Archive for December, 2014
Three Yemenis and two Tunisians held for more than a decade at the U.S. military prison at Guantanamo have been flown to Kazakhstan for resettlement, the Pentagon said on Tuesday, the latest in a series of prisoner transfers aimed at closing the facility.
The transfer of the five men followed a recent pledge by President Obama for a stepped-up push to shut the internationally condemned detention center at the U.S. naval base in Cuba where most prisoners have been held without being charged or tried.
The U.S. government has moved 28 prisoners out of Guantanamo this year the largest number since 2009 and a senior U.S. official said the quickened pace would continue with further transfers expected in coming weeks.
Kazakhstan’s acceptance of the five followed extensive negotiations, the official said. Though the oil-rich central Asian state is an ally of Russia, it has cultivated areas of economic and diplomatic cooperation with the West.
The men sent to Kazakhstan, a majority-Muslim country, were identified as low-risk detainees cleared long ago for transfer. With their removal from Guantanamo just before the new year, the detainee population has been whittled down to 127.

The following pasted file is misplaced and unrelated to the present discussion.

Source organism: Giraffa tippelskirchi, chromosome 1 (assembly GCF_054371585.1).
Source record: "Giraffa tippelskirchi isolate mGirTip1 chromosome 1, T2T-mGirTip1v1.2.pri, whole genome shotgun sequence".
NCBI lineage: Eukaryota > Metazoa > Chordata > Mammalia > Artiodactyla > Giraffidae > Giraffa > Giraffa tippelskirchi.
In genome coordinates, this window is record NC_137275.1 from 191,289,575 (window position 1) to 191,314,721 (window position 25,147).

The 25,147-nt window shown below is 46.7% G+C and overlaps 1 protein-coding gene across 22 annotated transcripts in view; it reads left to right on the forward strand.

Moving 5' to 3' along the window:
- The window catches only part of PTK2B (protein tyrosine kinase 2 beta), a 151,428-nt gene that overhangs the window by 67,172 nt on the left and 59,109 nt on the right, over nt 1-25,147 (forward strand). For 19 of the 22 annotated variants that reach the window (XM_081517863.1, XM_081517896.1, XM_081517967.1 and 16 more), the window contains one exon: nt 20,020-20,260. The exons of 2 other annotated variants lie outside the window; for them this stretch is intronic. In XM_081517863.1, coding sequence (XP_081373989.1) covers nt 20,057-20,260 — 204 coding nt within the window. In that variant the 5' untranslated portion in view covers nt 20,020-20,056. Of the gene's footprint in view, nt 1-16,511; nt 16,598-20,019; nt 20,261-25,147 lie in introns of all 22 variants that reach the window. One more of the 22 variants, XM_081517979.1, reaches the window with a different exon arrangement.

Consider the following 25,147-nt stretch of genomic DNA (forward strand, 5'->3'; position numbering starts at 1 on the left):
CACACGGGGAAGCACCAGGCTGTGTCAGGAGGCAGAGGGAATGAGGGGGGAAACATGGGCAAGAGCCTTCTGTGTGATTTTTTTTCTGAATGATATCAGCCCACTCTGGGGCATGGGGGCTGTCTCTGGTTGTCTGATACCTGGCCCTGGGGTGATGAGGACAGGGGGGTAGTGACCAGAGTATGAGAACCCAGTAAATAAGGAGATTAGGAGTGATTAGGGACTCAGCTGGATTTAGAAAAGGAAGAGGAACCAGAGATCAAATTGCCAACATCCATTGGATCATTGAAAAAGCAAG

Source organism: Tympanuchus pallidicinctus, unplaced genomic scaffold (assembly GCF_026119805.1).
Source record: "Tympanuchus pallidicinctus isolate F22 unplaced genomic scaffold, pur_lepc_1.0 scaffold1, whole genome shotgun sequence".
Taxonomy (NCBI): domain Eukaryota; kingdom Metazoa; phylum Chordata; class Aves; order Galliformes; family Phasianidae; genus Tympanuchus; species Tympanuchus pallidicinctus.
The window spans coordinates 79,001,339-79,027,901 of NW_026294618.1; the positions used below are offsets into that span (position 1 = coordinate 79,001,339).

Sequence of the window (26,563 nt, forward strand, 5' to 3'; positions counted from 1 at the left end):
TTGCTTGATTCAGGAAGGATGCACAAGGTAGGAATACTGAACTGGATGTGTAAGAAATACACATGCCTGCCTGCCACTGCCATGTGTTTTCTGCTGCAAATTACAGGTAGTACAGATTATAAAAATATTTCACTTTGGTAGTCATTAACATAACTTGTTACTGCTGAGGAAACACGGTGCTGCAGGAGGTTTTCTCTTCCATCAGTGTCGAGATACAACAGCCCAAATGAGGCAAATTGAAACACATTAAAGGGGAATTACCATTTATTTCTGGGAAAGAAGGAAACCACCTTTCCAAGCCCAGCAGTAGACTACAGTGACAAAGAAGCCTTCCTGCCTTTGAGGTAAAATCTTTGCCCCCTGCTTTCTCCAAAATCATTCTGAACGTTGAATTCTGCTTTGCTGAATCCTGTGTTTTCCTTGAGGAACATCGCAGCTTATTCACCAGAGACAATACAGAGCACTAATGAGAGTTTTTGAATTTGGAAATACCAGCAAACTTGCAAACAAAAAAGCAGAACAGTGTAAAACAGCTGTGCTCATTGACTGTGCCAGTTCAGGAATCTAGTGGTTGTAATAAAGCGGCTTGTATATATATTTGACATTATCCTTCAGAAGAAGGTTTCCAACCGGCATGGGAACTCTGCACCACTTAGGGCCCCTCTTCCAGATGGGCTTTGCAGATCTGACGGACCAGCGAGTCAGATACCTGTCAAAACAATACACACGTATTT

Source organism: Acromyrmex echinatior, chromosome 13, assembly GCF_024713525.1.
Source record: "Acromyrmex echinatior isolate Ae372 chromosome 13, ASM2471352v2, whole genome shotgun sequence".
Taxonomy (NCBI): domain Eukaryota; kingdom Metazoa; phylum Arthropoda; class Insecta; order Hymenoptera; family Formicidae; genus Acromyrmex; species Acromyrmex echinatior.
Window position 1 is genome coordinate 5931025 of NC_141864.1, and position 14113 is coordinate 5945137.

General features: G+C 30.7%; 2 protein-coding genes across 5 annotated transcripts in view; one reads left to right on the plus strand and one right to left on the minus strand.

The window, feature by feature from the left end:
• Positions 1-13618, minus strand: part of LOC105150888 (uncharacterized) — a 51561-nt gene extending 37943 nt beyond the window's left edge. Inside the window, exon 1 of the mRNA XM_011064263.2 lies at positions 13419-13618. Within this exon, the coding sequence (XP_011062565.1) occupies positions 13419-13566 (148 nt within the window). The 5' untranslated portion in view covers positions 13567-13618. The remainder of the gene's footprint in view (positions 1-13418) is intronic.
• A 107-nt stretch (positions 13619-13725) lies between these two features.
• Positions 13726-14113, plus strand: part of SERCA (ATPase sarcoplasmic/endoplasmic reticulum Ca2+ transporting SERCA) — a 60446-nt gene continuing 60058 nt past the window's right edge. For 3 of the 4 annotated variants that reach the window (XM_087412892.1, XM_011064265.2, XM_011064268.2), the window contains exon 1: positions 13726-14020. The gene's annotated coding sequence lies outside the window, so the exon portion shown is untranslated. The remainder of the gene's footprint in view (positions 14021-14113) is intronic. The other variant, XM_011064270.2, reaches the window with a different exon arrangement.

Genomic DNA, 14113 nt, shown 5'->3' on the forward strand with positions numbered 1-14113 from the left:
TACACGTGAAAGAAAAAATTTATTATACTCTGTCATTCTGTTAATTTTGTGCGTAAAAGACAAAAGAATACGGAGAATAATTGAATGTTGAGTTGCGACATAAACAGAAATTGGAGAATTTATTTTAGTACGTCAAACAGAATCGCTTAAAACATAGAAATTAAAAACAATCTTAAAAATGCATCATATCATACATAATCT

More than half of the remaining Guantanamo detainees are from Yemen, but Washington is unable to send them home because of the chaotic security situation there.
Obama continues to face obstacles posed by Congress to the goal of emptying the prison before he leaves office, not least of which is a ban on transfer of prisoners to the U.S. mainland.
All five men were detained on suspicion of links to al Qaeda or allied groups, but the U.S. official said investigations had determined they “could be described as low-level, if even that.”
The Pentagon identified the Yemenis as Asim Thabit Abdullah Al-Khalaqi, Muhammad Ali Husayn Khanayna and Sabri Muhammad Ibrahim Al Qurashi. The Tunisians were named as Adel Al-Hakeemy and Abdullah Bin Ali Al-Lufti.
Other countries that have accepted Guantanamo detainees for resettlement this year include Uruguay, Georgia and Slovakia.